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[509] coped and encountered successfully, and driven back again and again our splendid legions with their fine discipline, their martial show and colour, their solid battalions keeping such perfect time to the inspiring bands of music? I must confess, Minnie, that I felt humiliated at the thought that this horde of ragamuffins could set our grand army of the Union at defiance. Why it seems as if a single regiment of our gallant boys in blue could drive that dirty crew in the river without any trouble. And then, too, I wish you could see how they behaved — a crowd of boys on a holiday don't seem happier. They are on the broad grin all the time. Oh! they are so dirty I don't think the Potomac river could wash them clean; and ragged!--there is not a scarecrow in the corn-fields that would not scorn to exchange clothes with them; and so tattered!--there isn't a decently dressed soldier in their whole army. I saw some strikingly handsome faces though; or, rather, they would have been so if they could have had a good scrubbing. They were very polite, I must confess, and always asked for a drink of water, or anything else, and never think of coming inside of a door without an invitation. Many of them were bare-footed. Indeed I felt sorry for the poor, misguided wretches, for some were limping along so painfully, trying hard to keep with their comrades. But I must stop. I send this by Robert, and hope it will reach you safely. Write to me as soon as the route is open. * * * * *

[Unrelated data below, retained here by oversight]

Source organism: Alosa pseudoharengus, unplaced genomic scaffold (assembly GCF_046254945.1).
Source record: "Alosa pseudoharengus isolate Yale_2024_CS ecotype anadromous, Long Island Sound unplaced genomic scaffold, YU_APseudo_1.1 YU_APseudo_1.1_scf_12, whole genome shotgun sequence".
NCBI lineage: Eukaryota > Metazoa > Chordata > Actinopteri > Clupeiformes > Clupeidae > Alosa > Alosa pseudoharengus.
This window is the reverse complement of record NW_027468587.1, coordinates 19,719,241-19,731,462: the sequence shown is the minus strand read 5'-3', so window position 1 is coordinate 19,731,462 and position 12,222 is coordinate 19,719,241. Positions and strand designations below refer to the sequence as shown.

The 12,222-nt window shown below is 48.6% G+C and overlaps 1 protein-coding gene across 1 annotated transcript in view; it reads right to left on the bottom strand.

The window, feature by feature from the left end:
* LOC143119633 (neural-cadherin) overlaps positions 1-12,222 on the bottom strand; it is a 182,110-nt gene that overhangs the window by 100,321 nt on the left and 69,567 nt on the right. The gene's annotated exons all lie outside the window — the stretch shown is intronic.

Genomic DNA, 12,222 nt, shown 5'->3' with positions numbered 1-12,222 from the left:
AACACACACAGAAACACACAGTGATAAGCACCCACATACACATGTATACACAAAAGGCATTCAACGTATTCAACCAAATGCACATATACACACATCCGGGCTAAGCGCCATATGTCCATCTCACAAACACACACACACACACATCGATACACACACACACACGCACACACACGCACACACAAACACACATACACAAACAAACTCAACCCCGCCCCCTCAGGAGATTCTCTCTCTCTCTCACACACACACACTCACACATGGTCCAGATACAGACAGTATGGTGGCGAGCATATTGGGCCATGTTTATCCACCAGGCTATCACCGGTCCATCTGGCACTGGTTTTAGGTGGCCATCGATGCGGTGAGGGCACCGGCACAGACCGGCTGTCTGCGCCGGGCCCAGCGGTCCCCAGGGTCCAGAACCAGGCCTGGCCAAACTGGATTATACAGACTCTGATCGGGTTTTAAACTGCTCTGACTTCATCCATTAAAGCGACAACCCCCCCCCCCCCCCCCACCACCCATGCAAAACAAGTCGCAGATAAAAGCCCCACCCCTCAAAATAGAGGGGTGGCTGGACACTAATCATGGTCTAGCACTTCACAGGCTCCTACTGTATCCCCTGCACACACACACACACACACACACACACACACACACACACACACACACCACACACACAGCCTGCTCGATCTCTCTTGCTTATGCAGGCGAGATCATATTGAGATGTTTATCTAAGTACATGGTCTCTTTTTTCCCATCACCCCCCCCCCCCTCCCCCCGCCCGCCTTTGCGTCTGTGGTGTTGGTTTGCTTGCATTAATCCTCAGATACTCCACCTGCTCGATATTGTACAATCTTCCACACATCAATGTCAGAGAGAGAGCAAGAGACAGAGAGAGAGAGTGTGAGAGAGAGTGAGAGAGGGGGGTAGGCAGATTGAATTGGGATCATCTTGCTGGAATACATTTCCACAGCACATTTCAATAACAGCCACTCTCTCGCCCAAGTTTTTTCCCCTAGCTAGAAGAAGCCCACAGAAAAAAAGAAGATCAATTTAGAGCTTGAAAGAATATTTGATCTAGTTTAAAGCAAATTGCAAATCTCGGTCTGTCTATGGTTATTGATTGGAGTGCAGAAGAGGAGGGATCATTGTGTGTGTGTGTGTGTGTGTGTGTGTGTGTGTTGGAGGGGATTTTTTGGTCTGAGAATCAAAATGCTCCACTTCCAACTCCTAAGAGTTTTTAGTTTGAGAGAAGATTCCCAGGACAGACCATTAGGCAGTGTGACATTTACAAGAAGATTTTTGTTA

Confederate currency now suddenly rose in value, orders having been issued, that the store-keepers in the town should keep open their stores, and sell their goods for the “dam Rebel issue,” as one of them called our Confederate “promise to pay.” In an hour or two a store would be completely cleaned out, not a thing was left behind, the shop-keeper having enough of the notes to paper his walls. Some of them though put the money carefully by, determining if it should by chance turn out ever to be of any value, that they would have a good amount.

Another day's march brought us to Hagerstown, where the corn fields and orchards furnished our meals. The situation, in a sanitary point, of our army was deplorable. Hardly a soldier had a whole pair of shoes. Many were absolutely bare-footed, and refused to go to the rear. The ambulances were filled with the footsore and sick. Not a man among all the troops had had a change of under-clothing since the army left Gordonsville, a month ago, and the consequence was that they were dirty, tattered and infested with vermin; and now I will

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